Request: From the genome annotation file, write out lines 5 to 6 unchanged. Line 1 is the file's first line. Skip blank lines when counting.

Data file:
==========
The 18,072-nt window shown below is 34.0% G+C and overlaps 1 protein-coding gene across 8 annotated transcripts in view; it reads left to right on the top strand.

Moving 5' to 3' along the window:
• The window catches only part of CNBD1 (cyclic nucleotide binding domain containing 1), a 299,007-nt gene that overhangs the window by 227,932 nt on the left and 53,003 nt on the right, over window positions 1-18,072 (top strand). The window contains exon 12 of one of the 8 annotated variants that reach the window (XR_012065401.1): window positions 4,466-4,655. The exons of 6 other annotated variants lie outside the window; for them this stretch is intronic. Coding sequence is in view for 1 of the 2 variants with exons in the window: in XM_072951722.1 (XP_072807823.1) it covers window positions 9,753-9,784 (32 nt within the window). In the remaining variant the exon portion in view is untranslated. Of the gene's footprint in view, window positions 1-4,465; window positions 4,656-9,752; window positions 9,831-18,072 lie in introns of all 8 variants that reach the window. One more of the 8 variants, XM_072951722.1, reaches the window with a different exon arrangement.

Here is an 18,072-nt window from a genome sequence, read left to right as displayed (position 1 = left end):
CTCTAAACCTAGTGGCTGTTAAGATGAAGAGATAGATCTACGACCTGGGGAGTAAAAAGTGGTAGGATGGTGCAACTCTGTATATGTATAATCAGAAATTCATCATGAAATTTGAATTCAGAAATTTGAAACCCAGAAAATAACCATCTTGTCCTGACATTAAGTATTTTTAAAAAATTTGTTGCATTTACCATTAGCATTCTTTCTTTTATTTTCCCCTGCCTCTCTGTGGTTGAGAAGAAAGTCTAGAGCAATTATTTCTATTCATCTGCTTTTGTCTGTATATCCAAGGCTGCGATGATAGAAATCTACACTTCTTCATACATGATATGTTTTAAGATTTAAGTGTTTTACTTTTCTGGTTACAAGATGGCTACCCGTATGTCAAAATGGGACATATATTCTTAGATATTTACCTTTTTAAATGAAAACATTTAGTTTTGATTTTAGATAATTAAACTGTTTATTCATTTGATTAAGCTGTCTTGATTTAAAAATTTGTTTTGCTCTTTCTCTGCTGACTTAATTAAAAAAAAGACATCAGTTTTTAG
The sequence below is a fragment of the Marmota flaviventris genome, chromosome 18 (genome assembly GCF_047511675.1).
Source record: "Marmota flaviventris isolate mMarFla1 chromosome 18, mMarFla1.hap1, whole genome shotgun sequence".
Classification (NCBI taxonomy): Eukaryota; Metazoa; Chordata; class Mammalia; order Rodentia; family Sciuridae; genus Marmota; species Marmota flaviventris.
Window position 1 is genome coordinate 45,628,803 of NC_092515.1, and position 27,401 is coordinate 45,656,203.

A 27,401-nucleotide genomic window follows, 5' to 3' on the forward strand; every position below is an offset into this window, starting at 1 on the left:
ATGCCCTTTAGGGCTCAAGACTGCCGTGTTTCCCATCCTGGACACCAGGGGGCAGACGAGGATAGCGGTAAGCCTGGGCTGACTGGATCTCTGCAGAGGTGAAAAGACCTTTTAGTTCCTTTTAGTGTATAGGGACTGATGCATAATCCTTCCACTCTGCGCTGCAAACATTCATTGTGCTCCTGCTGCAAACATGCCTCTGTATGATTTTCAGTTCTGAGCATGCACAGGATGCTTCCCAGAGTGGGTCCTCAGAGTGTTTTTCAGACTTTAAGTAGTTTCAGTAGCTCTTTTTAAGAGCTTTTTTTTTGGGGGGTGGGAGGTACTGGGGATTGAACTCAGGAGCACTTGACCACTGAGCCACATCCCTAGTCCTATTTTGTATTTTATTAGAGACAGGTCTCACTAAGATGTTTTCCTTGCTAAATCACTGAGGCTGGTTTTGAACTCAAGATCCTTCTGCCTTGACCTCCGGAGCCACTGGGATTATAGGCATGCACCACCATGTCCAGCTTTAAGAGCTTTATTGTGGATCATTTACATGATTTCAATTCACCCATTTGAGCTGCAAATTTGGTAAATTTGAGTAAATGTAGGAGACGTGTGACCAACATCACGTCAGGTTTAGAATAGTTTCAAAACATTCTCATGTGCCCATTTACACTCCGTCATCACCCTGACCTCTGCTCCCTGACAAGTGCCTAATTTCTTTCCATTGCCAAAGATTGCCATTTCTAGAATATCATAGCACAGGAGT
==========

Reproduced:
CTCTAAACCTAGTGGCTGTTAAGATGAAGAGATAGATCTACGACCTGGGGAGTAAAAAGTGGTAGGATGGTGCAACTCTGTATATGTATAATCAGAAATTCATCATGAAATTTGAATTCAGAAATTTGAAACCCAGAAAATAACCATCTTGTCCTGACATTAAGTATTTTTAAAAAATTTGTTGCATTTACCATTAGCATTCTTTCTTTTATTTTCCCCTGCCTCTCTGTGGTTGAGAAGAAAGTCTAGAGCAATTATTTCTATTCATCTGCTTTTGTCTGTATATCCAAGGCTGCGATGATAGAAATCTACACTTCTTCATACATGATATGTTTTAAGATTTAAGTGTTTTACTTTTCTGGTTACAAGATGGCTACCCGTATGTCAAAATGGGACATATATTCTTAGATATTTACCTTTTTAAATGAAAACATTTAGTTTTGATTTTAGATAATTAAACTGTTTATTCATTTGATTAAGCTGTCTTGATTTAAAAATTTGTTTTGCTCTTTCTCTGCTGACTTAATTAAAAAAAAGACATCAGTTTTTAG
The sequence below is a fragment of the Marmota flaviventris genome, chromosome 18 (genome assembly GCF_047511675.1).